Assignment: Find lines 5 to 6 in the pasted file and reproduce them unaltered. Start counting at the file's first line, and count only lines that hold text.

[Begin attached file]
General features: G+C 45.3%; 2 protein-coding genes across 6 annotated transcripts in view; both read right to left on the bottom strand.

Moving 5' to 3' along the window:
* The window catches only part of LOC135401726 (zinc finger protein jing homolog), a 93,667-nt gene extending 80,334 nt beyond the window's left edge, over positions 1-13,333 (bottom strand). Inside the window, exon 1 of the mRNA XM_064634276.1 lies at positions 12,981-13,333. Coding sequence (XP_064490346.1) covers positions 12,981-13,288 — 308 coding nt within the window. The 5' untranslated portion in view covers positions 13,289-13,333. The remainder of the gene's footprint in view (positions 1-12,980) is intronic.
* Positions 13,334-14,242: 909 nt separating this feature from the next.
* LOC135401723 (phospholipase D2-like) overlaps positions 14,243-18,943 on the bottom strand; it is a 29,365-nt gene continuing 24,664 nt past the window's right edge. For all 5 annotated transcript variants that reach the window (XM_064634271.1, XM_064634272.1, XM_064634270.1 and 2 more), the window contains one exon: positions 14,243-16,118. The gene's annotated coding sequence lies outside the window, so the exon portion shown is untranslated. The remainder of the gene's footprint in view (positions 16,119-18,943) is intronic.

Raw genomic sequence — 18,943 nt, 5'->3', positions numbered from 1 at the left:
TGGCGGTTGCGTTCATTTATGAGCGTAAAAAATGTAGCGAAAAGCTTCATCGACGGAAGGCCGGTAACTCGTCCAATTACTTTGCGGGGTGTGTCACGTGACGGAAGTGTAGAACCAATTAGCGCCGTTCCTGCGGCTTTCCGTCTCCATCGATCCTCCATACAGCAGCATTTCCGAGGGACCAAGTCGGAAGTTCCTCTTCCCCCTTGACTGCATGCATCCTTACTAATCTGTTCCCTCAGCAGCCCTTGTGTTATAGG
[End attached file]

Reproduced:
* LOC135401723 (phospholipase D2-like) overlaps positions 14,243-18,943 on the bottom strand; it is a 29,365-nt gene continuing 24,664 nt past the window's right edge. For all 5 annotated transcript variants that reach the window (XM_064634271.1, XM_064634272.1, XM_064634270.1 and 2 more), the window contains one exon: positions 14,243-16,118. The gene's annotated coding sequence lies outside the window, so the exon portion shown is untranslated. The remainder of the gene's footprint in view (positions 16,119-18,943) is intronic.

Raw genomic sequence — 18,943 nt, 5'->3', positions numbered from 1 at the left: